A Thinking Man's Wargame
Check out all of our past reviews.
There are two elements to strategic thinking. The first is strategy itself, which is the ability to plan, to see the overall picture, and navigate the many paths that lead to victory before ever setting foot on the battlefield. The second element is tactical, which is the ability to react on the fly to changing conditions and respond appropriately so that victory can be won. Either path can lead to victory, but they are really two different skill sets. General Bernard Montgomery was a strategic thinker. General George Patton was a tactical one.
I don't want to get into the real-time versus turn-based war game debate. But I will say that for the most part RTS titles have a little strategy and a lot of tactics. And turn-based games have a little bit of tactics and a lot of strategy. With most RTS games you have to react to your enemy so quickly that you don't have much time to follow an overall strategy other than "go here, destroy this base." As such, I generally prefer turn-based games most of the time, though they too have their flaws as they can be a lot more boring than the adrenaline rush a good RTS provides.
There are a bunch of popular RTS franchises from Age of Empires to Command and Conquer to Warcraft, but not as many memorable turn-based games. In terms of market share, RTS has beaten turn-based for years, which is not a surprise in this world of gamers addicted to instant thrills.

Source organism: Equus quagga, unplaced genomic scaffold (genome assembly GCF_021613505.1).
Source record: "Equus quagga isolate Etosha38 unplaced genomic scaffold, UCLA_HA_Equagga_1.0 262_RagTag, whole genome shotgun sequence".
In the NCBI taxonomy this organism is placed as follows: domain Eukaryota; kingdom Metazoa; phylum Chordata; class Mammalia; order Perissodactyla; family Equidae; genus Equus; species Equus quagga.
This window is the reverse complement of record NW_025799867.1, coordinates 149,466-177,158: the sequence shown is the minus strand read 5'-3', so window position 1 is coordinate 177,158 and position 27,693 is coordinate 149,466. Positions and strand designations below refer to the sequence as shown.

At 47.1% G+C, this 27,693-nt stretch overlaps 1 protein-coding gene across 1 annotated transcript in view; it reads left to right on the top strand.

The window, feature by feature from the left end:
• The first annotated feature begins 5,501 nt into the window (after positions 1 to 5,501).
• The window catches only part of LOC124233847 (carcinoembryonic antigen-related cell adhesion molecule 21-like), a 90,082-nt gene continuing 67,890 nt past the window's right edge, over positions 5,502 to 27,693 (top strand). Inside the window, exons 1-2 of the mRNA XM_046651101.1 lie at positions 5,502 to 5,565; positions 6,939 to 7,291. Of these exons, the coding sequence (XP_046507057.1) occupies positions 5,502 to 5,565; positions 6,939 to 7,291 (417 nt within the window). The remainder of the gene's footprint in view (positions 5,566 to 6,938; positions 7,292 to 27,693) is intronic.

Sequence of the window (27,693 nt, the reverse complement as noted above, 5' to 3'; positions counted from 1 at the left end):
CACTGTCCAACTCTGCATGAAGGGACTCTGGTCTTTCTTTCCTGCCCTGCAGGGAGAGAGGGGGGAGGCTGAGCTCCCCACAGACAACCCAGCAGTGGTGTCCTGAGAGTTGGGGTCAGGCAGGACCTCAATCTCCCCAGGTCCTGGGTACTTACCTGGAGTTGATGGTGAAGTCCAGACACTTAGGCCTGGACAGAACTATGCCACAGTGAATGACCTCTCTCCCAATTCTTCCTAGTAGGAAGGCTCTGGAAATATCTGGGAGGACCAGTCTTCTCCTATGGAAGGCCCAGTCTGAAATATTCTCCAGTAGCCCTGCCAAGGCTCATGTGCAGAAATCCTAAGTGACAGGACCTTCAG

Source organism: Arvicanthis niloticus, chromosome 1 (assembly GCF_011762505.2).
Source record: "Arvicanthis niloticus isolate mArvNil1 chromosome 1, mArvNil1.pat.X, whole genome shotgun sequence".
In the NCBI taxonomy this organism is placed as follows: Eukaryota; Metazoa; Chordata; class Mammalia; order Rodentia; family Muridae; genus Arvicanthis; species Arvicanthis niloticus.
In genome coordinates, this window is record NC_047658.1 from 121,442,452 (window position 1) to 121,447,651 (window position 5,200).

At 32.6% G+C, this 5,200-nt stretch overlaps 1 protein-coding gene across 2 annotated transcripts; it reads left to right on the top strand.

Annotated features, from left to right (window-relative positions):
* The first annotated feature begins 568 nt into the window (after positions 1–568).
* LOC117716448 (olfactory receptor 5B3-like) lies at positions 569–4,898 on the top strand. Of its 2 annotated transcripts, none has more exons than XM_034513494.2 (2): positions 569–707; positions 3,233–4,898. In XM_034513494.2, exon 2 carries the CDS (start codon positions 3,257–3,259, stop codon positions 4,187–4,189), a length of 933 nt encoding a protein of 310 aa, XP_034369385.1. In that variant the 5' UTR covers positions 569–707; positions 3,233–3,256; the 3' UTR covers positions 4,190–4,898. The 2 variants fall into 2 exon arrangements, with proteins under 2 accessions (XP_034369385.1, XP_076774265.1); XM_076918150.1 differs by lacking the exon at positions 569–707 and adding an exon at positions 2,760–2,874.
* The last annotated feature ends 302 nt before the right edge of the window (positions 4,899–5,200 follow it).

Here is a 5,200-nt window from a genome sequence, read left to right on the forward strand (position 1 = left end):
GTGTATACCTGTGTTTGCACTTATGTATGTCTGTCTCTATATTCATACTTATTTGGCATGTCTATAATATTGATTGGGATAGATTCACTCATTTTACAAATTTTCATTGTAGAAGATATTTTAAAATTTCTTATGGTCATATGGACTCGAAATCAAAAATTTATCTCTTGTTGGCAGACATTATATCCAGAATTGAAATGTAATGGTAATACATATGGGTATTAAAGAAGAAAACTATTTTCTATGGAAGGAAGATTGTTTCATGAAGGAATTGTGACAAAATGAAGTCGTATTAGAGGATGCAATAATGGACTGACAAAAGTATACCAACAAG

But for you strategic players out there, sometimes a gem does come along that might just please both crowds, and Galactic Assault: Prisoner Of Power is one of them. The game follows Massive Assault in more ways than one, but going back even further, I see a lot of an older title called Fallen Haven in this one too.
The plot of the game is that various factions are at war with one another, with each one trying to escape an alien planet. It's based on a sci-fi world created by the Strugatsky brothers, which not many people in the US probably know, but who are very popular in Russia, where developer Wargaming.net is located.
Since I am comparing the game to Massive Assault, this is a good place to make comparisons. In Massive Assault you moved your somewhat limited units around the board almost like chess pieces. There were a variety of surprising moves you could do within the rules, like loading a unit onto a transport and then moving the transport, unloading the unit and getting their full move on top of the transport's move, which was used against me time and time again online. But for the most part, these surprises were mostly tricks used on newbes that only lasted until an opponent had a little skill under their belt, and some bruises from lost engagements.
That was my biggest problem with Massive Assault: there were these hard and fast rules that could not be broken. As such, the world was rather 2D. The winner was someone who understood the rules better often times, not necessarily the best strategist.
Galactic Assault changes that, without sacrificing the overall gameplay mechanics. It does so by adding new elements to units, like morale and terrain bonuses. No longer is an invasion a series of simple mathematical calculations where one unit will always damage a certain enemy to half its hit points in a round while the next unit will finish it off. Instead, you have different units with different morale scores. An elite unit might have a very high morale, and do maximum damage each time while that same unit after suffering a lot of damage, might only be partially effective, or not effective at all. Of course you can research technologies that improve morale, and units can beat feet back to base for healing too.